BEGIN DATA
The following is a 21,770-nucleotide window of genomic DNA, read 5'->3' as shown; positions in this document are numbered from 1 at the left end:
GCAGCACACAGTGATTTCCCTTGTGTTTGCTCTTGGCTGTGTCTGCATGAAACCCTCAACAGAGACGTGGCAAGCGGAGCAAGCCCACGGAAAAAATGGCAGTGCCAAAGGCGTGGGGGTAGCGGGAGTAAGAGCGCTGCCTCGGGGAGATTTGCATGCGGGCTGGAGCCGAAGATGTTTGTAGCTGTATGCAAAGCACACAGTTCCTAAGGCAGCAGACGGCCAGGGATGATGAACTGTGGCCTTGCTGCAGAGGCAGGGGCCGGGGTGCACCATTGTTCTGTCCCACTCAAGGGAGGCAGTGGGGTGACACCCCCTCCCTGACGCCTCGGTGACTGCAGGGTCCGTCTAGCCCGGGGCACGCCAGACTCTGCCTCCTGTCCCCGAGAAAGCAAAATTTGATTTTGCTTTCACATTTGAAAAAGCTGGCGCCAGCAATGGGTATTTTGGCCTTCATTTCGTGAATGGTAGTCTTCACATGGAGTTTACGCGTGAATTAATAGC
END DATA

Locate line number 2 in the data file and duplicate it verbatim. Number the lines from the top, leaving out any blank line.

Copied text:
GCAGCACACAGTGATTTCCCTTGTGTTTGCTCTTGGCTGTGTCTGCATGAAACCCTCAACAGAGACGTGGCAAGCGGAGCAAGCCCACGGAAAAAATGGCAGTGCCAAAGGCGTGGGGGTAGCGGGAGTAAGAGCGCTGCCTCGGGGAGATTTGCATGCGGGCTGGAGCCGAAGATGTTTGTAGCTGTATGCAAAGCACACAGTTCCTAAGGCAGCAGACGGCCAGGGATGATGAACTGTGGCCTTGCTGCAGAGGCAGGGGCCGGGGTGCACCATTGTTCTGTCCCACTCAAGGGAGGCAGTGGGGTGACACCCCCTCCCTGACGCCTCGGTGACTGCAGGGTCCGTCTAGCCCGGGGCACGCCAGACTCTGCCTCCTGTCCCCGAGAAAGCAAAATTTGATTTTGCTTTCACATTTGAAAAAGCTGGCGCCAGCAATGGGTATTTTGGCCTTCATTTCGTGAATGGTAGTCTTCACATGGAGTTTACGCGTGAATTAATAGC